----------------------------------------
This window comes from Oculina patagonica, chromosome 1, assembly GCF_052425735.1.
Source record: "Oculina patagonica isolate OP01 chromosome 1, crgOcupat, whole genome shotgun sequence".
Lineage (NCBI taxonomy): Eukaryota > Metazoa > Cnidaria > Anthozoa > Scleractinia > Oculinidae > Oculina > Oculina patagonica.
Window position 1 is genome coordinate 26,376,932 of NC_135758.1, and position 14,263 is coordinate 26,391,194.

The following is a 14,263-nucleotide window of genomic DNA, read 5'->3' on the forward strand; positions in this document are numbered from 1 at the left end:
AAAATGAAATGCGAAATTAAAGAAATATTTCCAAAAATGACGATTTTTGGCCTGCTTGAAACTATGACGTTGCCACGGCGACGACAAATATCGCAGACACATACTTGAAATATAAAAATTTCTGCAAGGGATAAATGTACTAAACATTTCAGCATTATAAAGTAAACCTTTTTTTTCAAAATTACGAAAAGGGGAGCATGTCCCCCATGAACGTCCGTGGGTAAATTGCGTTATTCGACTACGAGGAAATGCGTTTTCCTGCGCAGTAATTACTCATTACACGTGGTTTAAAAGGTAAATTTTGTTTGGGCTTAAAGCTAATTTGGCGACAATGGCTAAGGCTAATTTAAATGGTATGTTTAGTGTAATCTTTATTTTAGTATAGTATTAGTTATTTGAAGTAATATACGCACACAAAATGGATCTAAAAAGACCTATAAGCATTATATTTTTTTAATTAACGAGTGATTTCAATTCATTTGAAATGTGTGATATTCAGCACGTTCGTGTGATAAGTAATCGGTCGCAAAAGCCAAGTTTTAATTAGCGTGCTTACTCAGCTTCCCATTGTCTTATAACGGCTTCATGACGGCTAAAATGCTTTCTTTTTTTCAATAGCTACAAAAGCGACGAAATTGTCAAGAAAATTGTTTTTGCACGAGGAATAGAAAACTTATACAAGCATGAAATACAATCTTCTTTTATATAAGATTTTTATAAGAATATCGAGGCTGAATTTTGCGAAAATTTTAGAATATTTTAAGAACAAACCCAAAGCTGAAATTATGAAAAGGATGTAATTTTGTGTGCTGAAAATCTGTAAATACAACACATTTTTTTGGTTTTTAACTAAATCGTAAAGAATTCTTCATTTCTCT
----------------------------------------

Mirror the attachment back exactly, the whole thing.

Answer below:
This window comes from Oculina patagonica, chromosome 1, assembly GCF_052425735.1.
Source record: "Oculina patagonica isolate OP01 chromosome 1, crgOcupat, whole genome shotgun sequence".
Lineage (NCBI taxonomy): Eukaryota > Metazoa > Cnidaria > Anthozoa > Scleractinia > Oculinidae > Oculina > Oculina patagonica.
Window position 1 is genome coordinate 26,376,932 of NC_135758.1, and position 14,263 is coordinate 26,391,194.

The following is a 14,263-nucleotide window of genomic DNA, read 5'->3' on the forward strand; positions in this document are numbered from 1 at the left end:
AAAATGAAATGCGAAATTAAAGAAATATTTCCAAAAATGACGATTTTTGGCCTGCTTGAAACTATGACGTTGCCACGGCGACGACAAATATCGCAGACACATACTTGAAATATAAAAATTTCTGCAAGGGATAAATGTACTAAACATTTCAGCATTATAAAGTAAACCTTTTTTTTCAAAATTACGAAAAGGGGAGCATGTCCCCCATGAACGTCCGTGGGTAAATTGCGTTATTCGACTACGAGGAAATGCGTTTTCCTGCGCAGTAATTACTCATTACACGTGGTTTAAAAGGTAAATTTTGTTTGGGCTTAAAGCTAATTTGGCGACAATGGCTAAGGCTAATTTAAATGGTATGTTTAGTGTAATCTTTATTTTAGTATAGTATTAGTTATTTGAAGTAATATACGCACACAAAATGGATCTAAAAAGACCTATAAGCATTATATTTTTTTAATTAACGAGTGATTTCAATTCATTTGAAATGTGTGATATTCAGCACGTTCGTGTGATAAGTAATCGGTCGCAAAAGCCAAGTTTTAATTAGCGTGCTTACTCAGCTTCCCATTGTCTTATAACGGCTTCATGACGGCTAAAATGCTTTCTTTTTTTCAATAGCTACAAAAGCGACGAAATTGTCAAGAAAATTGTTTTTGCACGAGGAATAGAAAACTTATACAAGCATGAAATACAATCTTCTTTTATATAAGATTTTTATAAGAATATCGAGGCTGAATTTTGCGAAAATTTTAGAATATTTTAAGAACAAACCCAAAGCTGAAATTATGAAAAGGATGTAATTTTGTGTGCTGAAAATCTGTAAATACAACACATTTTTTTGGTTTTTAACTAAATCGTAAAGAATTCTTCATTTCTCT